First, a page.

“This ignores the fact that we had been dealing with this subject for years, had announced our intention of running the articles as a monthly series [N.B. It ran almost 20 years] and that the Harvard School of Public Health based a study on 1,000 of the manuscripts. But according to ‘The Feminine Mystique,’ it has to be a ‘promotion stunt’ and the editors dim-witted enough to be ‘shocked’ by the response.

“It’s mischievous to tell a woman who is happy to stay home and take care of her children she has been brainwashed into giving up her birthright. It’s irresponsible to insist that ‘even if a woman does not have to work to eat, she can find identity only in work that is of real value to society——work for which, usually, our society pays.’

“Last month we published parts of a new book, “The Creative Woman” by Dorothy Goldberg, an artist and wife of a Supreme Court Justice. Let me end with a passage: ‘In a free society a woman should have freedom to choose whether or not she prefers to be at home or work. She should not have to work as a matter of sheer economic necessity. Nor should she have a feeling of guilt if she chooses to work.’

“Mrs. Goldberg is willing to let each woman find her own way. Can anyone really quarrel with that?”

I said this to editors, writers and broadcasters who had had to fight prejudice against women to get where they were. I was not tarred and feathered. In fact, I was applauded and it was Betty who had to answer hostile questions.

After our duet in Washington, we became a popular team on TV and radio. Far from resenting my criticism, Betty became friendlier with each appearance. I finally realized I was spending a lot of time promoting her book.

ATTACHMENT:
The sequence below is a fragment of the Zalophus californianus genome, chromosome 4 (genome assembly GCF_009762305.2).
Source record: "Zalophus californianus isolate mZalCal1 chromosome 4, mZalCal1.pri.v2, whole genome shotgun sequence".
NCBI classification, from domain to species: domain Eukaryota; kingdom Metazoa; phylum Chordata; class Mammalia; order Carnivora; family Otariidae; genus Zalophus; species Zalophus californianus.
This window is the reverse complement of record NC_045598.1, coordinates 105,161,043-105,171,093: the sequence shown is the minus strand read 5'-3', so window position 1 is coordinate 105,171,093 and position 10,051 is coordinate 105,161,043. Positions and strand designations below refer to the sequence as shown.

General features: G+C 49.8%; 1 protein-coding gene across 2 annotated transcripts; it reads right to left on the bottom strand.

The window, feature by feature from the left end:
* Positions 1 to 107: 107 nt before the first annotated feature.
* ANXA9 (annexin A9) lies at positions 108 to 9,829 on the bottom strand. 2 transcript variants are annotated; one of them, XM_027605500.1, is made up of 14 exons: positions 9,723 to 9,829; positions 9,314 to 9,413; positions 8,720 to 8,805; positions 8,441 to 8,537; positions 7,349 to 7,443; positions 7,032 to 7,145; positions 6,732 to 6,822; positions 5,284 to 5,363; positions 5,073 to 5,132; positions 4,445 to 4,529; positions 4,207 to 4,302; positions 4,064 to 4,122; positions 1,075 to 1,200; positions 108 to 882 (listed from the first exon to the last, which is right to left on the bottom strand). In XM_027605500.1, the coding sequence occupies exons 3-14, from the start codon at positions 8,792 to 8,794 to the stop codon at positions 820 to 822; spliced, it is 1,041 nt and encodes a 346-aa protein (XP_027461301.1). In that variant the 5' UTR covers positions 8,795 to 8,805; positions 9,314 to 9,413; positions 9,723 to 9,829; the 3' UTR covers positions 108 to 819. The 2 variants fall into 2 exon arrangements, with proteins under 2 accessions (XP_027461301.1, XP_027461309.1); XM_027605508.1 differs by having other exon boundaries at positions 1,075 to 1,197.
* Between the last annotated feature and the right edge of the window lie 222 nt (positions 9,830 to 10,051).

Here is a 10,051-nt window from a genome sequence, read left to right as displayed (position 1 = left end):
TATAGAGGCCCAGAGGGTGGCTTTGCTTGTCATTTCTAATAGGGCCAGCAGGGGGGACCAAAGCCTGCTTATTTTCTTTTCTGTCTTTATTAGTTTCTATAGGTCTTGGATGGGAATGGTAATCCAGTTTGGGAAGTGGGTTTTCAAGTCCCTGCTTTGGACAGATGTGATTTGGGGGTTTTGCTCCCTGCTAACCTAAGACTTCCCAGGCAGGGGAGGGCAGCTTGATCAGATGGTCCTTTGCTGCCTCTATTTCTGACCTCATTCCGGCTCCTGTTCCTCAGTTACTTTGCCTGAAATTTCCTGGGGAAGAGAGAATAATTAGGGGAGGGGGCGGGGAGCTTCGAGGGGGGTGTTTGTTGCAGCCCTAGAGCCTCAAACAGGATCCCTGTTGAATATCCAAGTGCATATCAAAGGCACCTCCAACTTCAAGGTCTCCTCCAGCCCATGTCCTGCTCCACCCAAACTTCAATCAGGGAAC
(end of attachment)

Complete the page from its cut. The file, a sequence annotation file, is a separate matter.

While Betty was making the rounds for “The Feminine Mystique,” she often ran into Helen Gurley Brown, who
was plugging her book, “Sex and the Single Girl.” Their messages were poles apart, but the “angry battler for her sex” (as Life styled Betty) and the eye-batting expert on getting men into bed both learned a prime lesson of celebrity: shamelessness.

Ridiculed by program hosts and audiences, they kept coming back for more. Fame is not for the thin-skinned. Then, to Betty’s disappointment, I retired from our act. My annoyance was gone, and I began to see that reasonable arguments seldom lead to social change. Howls of pain sometimes do, and "The Feminine Mystique" did.

Five years later, when we were opposing the war, Betty and I did a half-hearted reprise of our old routine in exchange for air time to talk about Vietnam. But it wasn’t the same. The passion was gone.

Later, Betty wrote a monthly column for me in McCalls, and we remained good friends for the rest of her life. Now, with all those old arguments forgotten, new generations of women are finding new solutions in new times.

Happy Mother's Day to them all.

2 comments:

Kewalo said...

If you were the editor of "Redbook" all those years ago I want to say thank you. It was my all time favorite magazine and I never missed an issue. You printed the very best short stories and it was with sadness I watched the magazine change over the years.

So God bless you sir, for giving me so many hours of pleasure.

Harley King said...

Great post!!